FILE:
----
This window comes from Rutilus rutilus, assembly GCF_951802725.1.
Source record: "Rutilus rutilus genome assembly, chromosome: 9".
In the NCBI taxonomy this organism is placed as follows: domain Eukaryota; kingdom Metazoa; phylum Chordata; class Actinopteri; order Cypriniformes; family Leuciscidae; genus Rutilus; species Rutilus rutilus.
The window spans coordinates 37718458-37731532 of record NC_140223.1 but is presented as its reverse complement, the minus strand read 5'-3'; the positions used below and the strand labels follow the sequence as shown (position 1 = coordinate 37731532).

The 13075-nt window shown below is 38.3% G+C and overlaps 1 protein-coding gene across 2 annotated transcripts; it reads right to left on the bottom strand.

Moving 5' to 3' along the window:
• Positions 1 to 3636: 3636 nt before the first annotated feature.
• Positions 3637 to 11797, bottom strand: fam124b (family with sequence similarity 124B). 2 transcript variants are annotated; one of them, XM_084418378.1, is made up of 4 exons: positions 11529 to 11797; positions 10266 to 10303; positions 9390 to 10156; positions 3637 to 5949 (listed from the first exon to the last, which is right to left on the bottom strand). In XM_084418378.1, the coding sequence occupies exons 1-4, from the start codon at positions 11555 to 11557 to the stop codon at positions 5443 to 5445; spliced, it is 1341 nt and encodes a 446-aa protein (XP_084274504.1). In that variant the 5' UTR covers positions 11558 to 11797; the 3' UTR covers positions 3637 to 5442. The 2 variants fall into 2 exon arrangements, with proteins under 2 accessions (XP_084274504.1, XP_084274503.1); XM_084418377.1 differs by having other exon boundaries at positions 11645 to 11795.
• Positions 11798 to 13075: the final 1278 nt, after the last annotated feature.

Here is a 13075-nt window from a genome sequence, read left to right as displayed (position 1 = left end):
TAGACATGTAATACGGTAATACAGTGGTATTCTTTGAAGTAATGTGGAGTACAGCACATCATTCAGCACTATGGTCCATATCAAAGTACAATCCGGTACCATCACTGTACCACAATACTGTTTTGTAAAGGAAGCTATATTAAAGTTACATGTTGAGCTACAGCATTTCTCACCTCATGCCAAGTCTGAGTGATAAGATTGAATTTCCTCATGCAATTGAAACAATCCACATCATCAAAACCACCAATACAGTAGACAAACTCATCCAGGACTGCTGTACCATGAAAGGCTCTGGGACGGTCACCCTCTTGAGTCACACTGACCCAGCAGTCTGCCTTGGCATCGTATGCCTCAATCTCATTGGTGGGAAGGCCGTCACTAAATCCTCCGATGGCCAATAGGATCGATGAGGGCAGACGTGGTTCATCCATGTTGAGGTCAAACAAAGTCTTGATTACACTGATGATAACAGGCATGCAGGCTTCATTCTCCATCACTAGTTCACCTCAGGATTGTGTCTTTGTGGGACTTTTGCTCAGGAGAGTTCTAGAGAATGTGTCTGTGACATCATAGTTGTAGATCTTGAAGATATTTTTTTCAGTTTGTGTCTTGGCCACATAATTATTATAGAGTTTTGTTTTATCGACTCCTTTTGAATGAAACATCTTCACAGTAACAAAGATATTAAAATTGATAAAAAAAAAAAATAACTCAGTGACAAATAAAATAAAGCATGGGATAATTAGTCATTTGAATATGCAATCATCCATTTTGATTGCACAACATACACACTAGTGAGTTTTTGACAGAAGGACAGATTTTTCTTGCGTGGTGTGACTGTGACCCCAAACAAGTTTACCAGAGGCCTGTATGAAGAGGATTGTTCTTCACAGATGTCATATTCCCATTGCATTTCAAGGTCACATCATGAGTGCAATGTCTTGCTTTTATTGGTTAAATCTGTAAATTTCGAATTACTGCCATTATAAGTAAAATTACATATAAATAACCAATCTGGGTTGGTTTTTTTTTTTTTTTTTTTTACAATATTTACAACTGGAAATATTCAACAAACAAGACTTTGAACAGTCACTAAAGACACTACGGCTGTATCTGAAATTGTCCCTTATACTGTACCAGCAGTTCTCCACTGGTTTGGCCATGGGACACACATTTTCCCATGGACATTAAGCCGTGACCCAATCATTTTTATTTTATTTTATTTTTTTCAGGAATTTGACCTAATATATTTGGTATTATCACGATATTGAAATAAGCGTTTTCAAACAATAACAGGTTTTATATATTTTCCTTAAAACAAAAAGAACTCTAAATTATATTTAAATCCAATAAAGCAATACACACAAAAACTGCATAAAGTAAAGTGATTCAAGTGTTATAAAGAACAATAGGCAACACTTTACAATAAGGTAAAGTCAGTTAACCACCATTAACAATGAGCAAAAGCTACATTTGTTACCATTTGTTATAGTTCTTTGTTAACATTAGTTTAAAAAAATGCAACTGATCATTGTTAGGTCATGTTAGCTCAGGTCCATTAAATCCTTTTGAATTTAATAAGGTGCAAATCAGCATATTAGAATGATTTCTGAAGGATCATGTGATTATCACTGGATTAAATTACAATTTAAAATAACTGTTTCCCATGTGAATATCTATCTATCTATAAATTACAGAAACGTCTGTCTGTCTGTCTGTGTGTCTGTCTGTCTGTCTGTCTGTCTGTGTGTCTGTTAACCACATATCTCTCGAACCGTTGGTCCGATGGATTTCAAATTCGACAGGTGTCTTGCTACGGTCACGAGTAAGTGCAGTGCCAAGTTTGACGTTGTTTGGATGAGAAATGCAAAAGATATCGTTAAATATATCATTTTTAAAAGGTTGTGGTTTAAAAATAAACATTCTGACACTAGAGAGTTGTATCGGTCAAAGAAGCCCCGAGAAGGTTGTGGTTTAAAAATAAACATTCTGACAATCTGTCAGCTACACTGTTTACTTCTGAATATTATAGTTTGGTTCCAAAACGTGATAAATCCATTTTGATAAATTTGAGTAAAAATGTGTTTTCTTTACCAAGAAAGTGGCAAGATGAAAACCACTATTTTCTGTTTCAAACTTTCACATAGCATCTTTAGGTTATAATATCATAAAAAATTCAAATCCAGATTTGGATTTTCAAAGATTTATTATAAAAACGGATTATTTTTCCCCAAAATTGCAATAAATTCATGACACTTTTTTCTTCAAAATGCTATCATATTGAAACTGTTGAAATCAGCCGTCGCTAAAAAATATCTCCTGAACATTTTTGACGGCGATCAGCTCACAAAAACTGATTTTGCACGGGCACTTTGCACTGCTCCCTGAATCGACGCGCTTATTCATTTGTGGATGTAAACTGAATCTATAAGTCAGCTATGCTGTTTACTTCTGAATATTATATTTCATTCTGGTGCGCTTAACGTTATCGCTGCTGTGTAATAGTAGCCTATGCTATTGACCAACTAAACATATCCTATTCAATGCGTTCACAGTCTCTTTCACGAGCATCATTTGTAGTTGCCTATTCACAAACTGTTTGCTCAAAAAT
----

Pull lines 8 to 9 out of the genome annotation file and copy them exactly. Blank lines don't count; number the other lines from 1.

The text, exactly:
• Positions 3637 to 11797, bottom strand: fam124b (family with sequence similarity 124B). 2 transcript variants are annotated; one of them, XM_084418378.1, is made up of 4 exons: positions 11529 to 11797; positions 10266 to 10303; positions 9390 to 10156; positions 3637 to 5949 (listed from the first exon to the last, which is right to left on the bottom strand). In XM_084418378.1, the coding sequence occupies exons 1-4, from the start codon at positions 11555 to 11557 to the stop codon at positions 5443 to 5445; spliced, it is 1341 nt and encodes a 446-aa protein (XP_084274504.1). In that variant the 5' UTR covers positions 11558 to 11797; the 3' UTR covers positions 3637 to 5442. The 2 variants fall into 2 exon arrangements, with proteins under 2 accessions (XP_084274504.1, XP_084274503.1); XM_084418377.1 differs by having other exon boundaries at positions 11645 to 11795.
• Positions 11798 to 13075: the final 1278 nt, after the last annotated feature.